The Emigration from Iceland to North America

16 November 2008   Newsletter - Nr 68

 From the desk of yours truly
Jónas Hallgrímsson
16th of November (i.e. today) is the birthday of Iceland´s National Poet, Jónas Hallgrímsson who was born in 1807. Since 1996 this day has been declared the "Day of the Icelandic Language" Today when little is left of the Icelandic pride, because of shameless behaviour of politician and financial criminals, we have to consider what is the most precious we still have. Well, we have the Icelandic heritage and the Icelandic language. Jónas Hallgrímsson is the most admired poet of modern Iceland. "His work transformed the literary sensibility of his countrymen, reshaped the language of their poetry and prose, opened their eyes to the beauty of their land and its natural features, and accelerated their determination to achieve political independence." That's something to start a new Iceland with, isn't it?
Actually I should write this letter in my own language so please hurry up learning Icelandic.

Out of the financial turmoil sweeping a small country somewhere in the ice cold Arctic ocean I send you all my very best and warmest wishes, hoping to find you all in good shape and having not lost much if anything in the crash of the Icelandic banks. In my last letter I expressed my feelings for the situation and I'm not going to repeat it here. Anyway, many people here in Iceland have lost their savings and jobs, even houses and heaven knows when the situation will be "normal" again and the wealty men will be wealty again.
Kristinn Freyr Sæþórsson in the lap of Laufey,
his great great great grandmother.
(the picture lifted from the newspaper Fréttablaðið).
Well, wealt can be measured in many ways. In the middle of the crisis here (18th Oct) a boy was born who can be regarded as a very wealty one. Believe it or not, this little boy - Kristinn Freyr - has 8 (eight) grandmothers and 2 grandfathers alive. In the picture at right you see him together with his mother (1988), grandmother (1970), great grandmother (1954), great great grandmother (1934) and great great great grandmother (1914) - all on his mother's side. Wao!
And now a small piece of genealogy. Sigurður Júlíus Jörgensson was an uncle to Laufey Þorgeirsdóttir, the great great great grandmother above. Her father's brother. He was born 1872 in Reykjavík and emigrated to Canada. Just when is not known but he died 1951 in Selkirk, Manitoba. Anyone able to inform me about this man? Was he married? Any children?
More relatives. Sigurður Júlíus Jörgensson's cousin was Magnús Magnússon, born 1875, who emigrated 1900 from Saudarkrokur. The previous year his wife Ögn Ingibjörg Guðmundsdóttir (1863-??) emigrated to US with their son Sigurður Tryggvi Magnússon who later became a medical doctor in Portland, Oregon. After 2 years in N-Dakota the family moved to Point Roberts. Magnus and Ögn Ingibjörg had two other sons, Gudmundur Ingibjartur Freeman and Agnar Bragi. This family has it's chapter in the book Icelanders on the Pacific Coast (page 23). Any further information? Descendants?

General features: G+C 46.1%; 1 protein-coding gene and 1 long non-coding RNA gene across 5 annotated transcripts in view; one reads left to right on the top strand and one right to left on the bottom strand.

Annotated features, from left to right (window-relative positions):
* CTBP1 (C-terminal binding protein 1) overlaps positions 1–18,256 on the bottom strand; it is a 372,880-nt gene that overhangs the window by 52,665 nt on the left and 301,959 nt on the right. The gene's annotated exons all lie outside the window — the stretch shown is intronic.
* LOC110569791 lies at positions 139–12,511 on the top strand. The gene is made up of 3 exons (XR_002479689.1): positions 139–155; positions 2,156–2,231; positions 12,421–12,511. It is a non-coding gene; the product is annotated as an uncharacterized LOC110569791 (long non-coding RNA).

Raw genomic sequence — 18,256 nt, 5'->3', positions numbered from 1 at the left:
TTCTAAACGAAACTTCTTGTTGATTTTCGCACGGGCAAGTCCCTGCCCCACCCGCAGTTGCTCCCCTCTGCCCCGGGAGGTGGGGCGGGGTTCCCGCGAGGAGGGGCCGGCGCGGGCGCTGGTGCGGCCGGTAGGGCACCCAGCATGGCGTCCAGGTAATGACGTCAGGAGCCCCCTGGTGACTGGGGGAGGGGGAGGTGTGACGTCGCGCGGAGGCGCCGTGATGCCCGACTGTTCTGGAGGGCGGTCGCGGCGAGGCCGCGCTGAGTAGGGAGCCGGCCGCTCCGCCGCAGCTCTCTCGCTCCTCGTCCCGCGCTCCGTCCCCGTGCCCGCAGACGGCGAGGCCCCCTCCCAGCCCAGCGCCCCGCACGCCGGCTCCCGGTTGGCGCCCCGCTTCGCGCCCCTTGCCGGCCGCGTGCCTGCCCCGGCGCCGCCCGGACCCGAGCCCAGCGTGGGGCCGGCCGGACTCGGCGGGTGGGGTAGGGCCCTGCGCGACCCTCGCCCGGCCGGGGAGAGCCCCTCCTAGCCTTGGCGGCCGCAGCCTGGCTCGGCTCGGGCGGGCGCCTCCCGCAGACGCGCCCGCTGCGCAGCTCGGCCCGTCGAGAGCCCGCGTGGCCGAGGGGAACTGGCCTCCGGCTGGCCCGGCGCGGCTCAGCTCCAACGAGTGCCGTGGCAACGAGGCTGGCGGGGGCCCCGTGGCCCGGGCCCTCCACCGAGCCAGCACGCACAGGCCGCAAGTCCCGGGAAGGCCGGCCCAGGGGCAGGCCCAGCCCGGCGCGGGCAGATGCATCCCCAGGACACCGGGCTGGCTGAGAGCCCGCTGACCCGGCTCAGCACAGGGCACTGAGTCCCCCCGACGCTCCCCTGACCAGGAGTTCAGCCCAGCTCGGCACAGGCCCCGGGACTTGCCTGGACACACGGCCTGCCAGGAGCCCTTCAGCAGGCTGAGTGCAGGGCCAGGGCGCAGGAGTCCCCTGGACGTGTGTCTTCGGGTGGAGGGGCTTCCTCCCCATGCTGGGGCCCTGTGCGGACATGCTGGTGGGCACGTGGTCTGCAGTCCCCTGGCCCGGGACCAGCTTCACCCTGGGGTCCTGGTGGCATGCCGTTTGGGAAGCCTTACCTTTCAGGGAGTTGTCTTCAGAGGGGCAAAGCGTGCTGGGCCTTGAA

Searching for Bóel
In my last letter I asked for assistance in searching for Bóel Sigríður Kristjánsdóttir, b. 16 July 1884 who emigrated 21 years of age in 1905 from Rangárvallasýsla, Southern Iceland. Her parents were Kristján Jónsson (1857-1937) and Bóel Erlendsdóttir (1857-1937). Bóel Sigríður had 11 siblings, none of them emigrated except her sister Guðbjörg, born 17 June 1883 who left in 1901. Guðbjörg married Eiríkur, son to Guðmundur Eiríksson farmer in Hallson, N.-Dakota and his wife Una Pétursdóttir.
Bóel Sigríður could have moved to N.-Dakota to her sister.
Please let me know if you have any clue.

 Please add to my "knowledge"
Jósefína Margrét Bjarnadóttir.
Is she still remembered?
In 1887 Bjarni Árnason, b. 1850 in Hunavatnssysla county, Northern Iceland emigrated with his wife Ásta Sólveig Jósafatsdóttir, b. 1862 and their two daughters, Guðný, then two years old and Hólmfríður one year old and settled in Pembina, N.-Dakota, where they lived ever after. In Pembina they had three more children, Sigríður, Frímann and Jósefína Margrét.
Guðný married Sigurður Johnson a farmer in Sascatchewan, Canada, Hólmfríður lived with her husband in Cavalier ND, Sigríður lived in Pembina and Frímann became a railway engineer in Canada. The youngest one, Jósefína Margrét, died in 1912, only 19 years old.
Ásta Sólveig's father, Jósafat Sigvaldason, born 1828, emigrated in 1885 with his wife Guðný Guðlaugsdóttir (not Ásta Sólveig's mother) and their two sons, Björn Frímann born 1870 and Pálmi born 1875. Björn Frímann was a police officer(?) in Pembina and later editor for the Icelandic newspaper Heimskringla in Winnipeg for some time. He married Guðrún Soffía Halldórsdóttir, born 1866. They had five children. She had emigrated in 1887 from the county of Skagafjarðarsysla with her first husband Jóhannes Björnsson born 1866. Well, please help me with the following:
1) The Descendants of Bjarni Árnason and Ásta Sólveig Jósafatsdóttir.
2) Who was Sigurður Johnson?
3) The descendants of Jósafat Sigvaldason and his second wife Guðný Guðlaugsdóttir.
4) What is known about Jóhannes Björnsson?

 Beutiful Iceland
The volcanic crater Hverfell near Lake Myvatn Northern Iceland.
To me Lake Myvatn is the center of the Universe.
Photo courtesy: Mats Wibe Lund

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